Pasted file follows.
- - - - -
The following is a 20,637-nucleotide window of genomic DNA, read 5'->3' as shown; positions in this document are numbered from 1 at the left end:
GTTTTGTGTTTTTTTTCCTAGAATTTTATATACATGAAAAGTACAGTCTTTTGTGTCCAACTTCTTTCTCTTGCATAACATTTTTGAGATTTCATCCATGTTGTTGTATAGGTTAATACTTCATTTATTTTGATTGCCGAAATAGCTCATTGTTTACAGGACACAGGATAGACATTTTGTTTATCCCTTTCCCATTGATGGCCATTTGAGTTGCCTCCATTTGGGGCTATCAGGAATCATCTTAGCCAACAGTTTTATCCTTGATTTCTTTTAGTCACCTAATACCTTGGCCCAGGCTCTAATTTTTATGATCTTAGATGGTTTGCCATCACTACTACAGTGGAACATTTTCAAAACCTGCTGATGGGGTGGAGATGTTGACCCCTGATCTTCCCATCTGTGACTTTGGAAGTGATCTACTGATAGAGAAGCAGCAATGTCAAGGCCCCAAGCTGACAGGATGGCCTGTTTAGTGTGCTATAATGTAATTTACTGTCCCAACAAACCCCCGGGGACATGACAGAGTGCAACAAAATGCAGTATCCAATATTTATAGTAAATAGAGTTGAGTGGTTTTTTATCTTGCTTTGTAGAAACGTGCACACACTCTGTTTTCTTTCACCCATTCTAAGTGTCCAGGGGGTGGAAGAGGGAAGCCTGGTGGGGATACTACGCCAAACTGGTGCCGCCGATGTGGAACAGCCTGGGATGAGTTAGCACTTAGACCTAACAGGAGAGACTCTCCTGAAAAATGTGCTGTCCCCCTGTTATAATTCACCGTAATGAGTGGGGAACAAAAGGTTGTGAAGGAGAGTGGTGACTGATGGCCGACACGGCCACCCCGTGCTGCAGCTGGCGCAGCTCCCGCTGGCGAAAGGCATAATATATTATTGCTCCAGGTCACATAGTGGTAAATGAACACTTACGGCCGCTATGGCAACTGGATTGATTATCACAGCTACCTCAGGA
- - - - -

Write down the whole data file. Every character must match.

The following is a 20,637-nucleotide window of genomic DNA, read 5'->3' as shown; positions in this document are numbered from 1 at the left end:
GTTTTGTGTTTTTTTTCCTAGAATTTTATATACATGAAAAGTACAGTCTTTTGTGTCCAACTTCTTTCTCTTGCATAACATTTTTGAGATTTCATCCATGTTGTTGTATAGGTTAATACTTCATTTATTTTGATTGCCGAAATAGCTCATTGTTTACAGGACACAGGATAGACATTTTGTTTATCCCTTTCCCATTGATGGCCATTTGAGTTGCCTCCATTTGGGGCTATCAGGAATCATCTTAGCCAACAGTTTTATCCTTGATTTCTTTTAGTCACCTAATACCTTGGCCCAGGCTCTAATTTTTATGATCTTAGATGGTTTGCCATCACTACTACAGTGGAACATTTTCAAAACCTGCTGATGGGGTGGAGATGTTGACCCCTGATCTTCCCATCTGTGACTTTGGAAGTGATCTACTGATAGAGAAGCAGCAATGTCAAGGCCCCAAGCTGACAGGATGGCCTGTTTAGTGTGCTATAATGTAATTTACTGTCCCAACAAACCCCCGGGGACATGACAGAGTGCAACAAAATGCAGTATCCAATATTTATAGTAAATAGAGTTGAGTGGTTTTTTATCTTGCTTTGTAGAAACGTGCACACACTCTGTTTTCTTTCACCCATTCTAAGTGTCCAGGGGGTGGAAGAGGGAAGCCTGGTGGGGATACTACGCCAAACTGGTGCCGCCGATGTGGAACAGCCTGGGATGAGTTAGCACTTAGACCTAACAGGAGAGACTCTCCTGAAAAATGTGCTGTCCCCCTGTTATAATTCACCGTAATGAGTGGGGAACAAAAGGTTGTGAAGGAGAGTGGTGACTGATGGCCGACACGGCCACCCCGTGCTGCAGCTGGCGCAGCTCCCGCTGGCGAAAGGCATAATATATTATTGCTCCAGGTCACATAGTGGTAAATGAACACTTACGGCCGCTATGGCAACTGGATTGATTATCACAGCTACCTCAGGA